Sensemaking and the swamp-metaphor

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2024-02-13 10:00:14

One of the core tasks in enterprise-architecture is sensemaking – making sense of what’s going on within some context. And one of the key methods we can use for this is to make some kind of mental-map of what seems to be going on in the context – hence ‘context-space mapping‘ (CSM).

Over the years I’ve used many different frameworks and models for this process. In essence, once we understand how context-space mapping works, we can use almost any kind of model we’d come across in business or elsewhere – SWOT, Six Sigma, Cynefin, Causal Layered Analysis, Porter Value-Chain, PDCA, OODA, Five Element, Five Whys or just about anything else.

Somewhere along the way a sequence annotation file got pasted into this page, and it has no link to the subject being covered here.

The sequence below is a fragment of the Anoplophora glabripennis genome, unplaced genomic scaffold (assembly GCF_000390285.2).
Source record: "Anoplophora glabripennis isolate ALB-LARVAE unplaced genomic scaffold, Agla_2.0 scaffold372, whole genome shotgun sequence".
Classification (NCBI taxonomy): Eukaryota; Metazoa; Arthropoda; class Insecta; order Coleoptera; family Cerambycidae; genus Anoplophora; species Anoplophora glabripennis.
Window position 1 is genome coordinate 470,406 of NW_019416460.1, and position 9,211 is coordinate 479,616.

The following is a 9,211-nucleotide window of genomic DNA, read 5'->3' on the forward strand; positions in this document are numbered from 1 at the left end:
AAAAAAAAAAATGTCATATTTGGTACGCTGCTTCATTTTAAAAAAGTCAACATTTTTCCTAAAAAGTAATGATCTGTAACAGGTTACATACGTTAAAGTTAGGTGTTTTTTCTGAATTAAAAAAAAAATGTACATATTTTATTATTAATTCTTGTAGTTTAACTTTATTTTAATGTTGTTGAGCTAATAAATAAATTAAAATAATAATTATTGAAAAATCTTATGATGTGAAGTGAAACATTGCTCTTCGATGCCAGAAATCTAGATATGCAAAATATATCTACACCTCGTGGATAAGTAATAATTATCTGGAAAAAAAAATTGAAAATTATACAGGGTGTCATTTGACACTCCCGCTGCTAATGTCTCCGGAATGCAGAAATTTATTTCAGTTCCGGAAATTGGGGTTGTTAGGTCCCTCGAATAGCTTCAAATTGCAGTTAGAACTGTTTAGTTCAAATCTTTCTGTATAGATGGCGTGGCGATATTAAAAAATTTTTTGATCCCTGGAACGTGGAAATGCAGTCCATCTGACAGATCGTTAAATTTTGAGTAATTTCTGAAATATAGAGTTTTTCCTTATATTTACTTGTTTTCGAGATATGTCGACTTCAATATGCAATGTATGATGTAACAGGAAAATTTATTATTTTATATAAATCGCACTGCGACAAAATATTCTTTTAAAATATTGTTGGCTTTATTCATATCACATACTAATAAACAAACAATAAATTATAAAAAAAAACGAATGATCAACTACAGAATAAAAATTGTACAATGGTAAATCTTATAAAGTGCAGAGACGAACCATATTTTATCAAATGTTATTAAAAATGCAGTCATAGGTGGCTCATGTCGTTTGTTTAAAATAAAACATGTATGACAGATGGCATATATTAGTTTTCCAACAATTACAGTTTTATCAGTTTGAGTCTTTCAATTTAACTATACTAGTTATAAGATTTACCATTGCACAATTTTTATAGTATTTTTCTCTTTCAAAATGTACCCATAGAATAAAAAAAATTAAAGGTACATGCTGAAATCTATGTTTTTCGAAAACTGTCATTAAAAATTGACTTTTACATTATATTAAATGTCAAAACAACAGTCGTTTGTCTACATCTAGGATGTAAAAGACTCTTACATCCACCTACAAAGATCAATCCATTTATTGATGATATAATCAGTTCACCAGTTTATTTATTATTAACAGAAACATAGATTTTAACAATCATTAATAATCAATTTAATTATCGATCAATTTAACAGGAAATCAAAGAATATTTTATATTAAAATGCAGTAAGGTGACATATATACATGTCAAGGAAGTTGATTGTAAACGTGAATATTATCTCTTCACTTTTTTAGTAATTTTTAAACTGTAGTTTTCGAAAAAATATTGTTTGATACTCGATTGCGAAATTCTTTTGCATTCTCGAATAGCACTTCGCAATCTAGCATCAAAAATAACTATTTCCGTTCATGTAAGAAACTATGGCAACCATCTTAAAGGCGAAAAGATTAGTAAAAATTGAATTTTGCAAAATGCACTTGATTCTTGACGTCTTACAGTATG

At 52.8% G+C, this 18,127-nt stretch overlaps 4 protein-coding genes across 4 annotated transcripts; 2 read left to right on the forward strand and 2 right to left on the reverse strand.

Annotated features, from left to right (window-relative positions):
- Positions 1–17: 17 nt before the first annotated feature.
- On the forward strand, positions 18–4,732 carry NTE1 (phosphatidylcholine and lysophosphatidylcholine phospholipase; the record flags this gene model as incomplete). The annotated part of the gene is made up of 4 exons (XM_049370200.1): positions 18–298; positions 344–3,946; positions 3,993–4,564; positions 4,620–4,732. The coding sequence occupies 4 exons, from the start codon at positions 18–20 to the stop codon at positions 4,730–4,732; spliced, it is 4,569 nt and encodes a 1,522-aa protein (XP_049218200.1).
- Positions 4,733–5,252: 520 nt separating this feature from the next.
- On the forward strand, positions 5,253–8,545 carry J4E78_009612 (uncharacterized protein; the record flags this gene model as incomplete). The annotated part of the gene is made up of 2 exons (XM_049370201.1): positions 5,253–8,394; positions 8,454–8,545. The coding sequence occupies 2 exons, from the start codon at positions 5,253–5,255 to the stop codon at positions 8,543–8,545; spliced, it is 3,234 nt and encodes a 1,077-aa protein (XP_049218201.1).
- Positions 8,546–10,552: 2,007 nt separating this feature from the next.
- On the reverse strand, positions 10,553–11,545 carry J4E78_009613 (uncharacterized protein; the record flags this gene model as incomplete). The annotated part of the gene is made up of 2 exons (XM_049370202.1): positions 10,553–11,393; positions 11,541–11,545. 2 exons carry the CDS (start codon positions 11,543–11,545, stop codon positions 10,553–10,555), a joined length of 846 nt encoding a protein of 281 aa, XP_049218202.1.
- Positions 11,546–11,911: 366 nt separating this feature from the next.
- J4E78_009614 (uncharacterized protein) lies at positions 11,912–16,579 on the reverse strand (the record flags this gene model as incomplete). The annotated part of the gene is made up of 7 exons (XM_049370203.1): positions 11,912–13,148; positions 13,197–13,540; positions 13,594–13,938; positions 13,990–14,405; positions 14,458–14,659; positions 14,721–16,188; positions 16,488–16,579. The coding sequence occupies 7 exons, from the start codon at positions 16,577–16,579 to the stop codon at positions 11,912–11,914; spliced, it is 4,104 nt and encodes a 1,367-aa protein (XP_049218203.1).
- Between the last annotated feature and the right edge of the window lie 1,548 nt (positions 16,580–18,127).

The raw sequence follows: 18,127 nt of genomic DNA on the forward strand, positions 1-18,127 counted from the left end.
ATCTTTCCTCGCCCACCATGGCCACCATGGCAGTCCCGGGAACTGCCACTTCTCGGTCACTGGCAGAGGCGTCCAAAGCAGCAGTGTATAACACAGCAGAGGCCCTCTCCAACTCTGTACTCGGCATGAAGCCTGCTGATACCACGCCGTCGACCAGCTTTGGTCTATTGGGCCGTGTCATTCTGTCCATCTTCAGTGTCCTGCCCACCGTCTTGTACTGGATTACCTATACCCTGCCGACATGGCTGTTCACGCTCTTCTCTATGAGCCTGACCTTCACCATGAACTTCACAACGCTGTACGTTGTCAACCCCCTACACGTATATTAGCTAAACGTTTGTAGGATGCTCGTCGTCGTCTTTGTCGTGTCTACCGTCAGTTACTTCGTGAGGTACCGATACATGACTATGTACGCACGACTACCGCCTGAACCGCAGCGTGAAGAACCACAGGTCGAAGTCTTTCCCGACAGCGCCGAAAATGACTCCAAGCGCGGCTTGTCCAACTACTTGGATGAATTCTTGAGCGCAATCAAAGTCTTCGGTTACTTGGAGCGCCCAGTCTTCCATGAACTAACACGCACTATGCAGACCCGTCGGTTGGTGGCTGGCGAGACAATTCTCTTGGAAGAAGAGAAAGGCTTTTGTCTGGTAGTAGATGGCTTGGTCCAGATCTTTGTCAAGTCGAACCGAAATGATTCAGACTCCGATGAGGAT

Yet one frame I keep coming back to – and which underpins much of my recent work on SCAN and the like – is a variant of one of Carl Jung’s models, a simple two-axis matrix of ‘truth’ versus ‘value’, and ‘inner’ versus ‘outer’. I would probably have first come across it in the late 1960s or early 1970s: for example, I know I used as a core guide in the skills-research that led to my my first book, way back in 1976.

For me, though, the real breakthrough was its adaptation as the ‘swamp metaphor’ in the anonymous book SSOTBME, which I first came across somewhen in the late-1970s. I described this metaphor a couple of years ago, within an earlier post about background; but given its relationship to SCAN, it seems worthwhile to pull that description back from the archives and re-publish it here.

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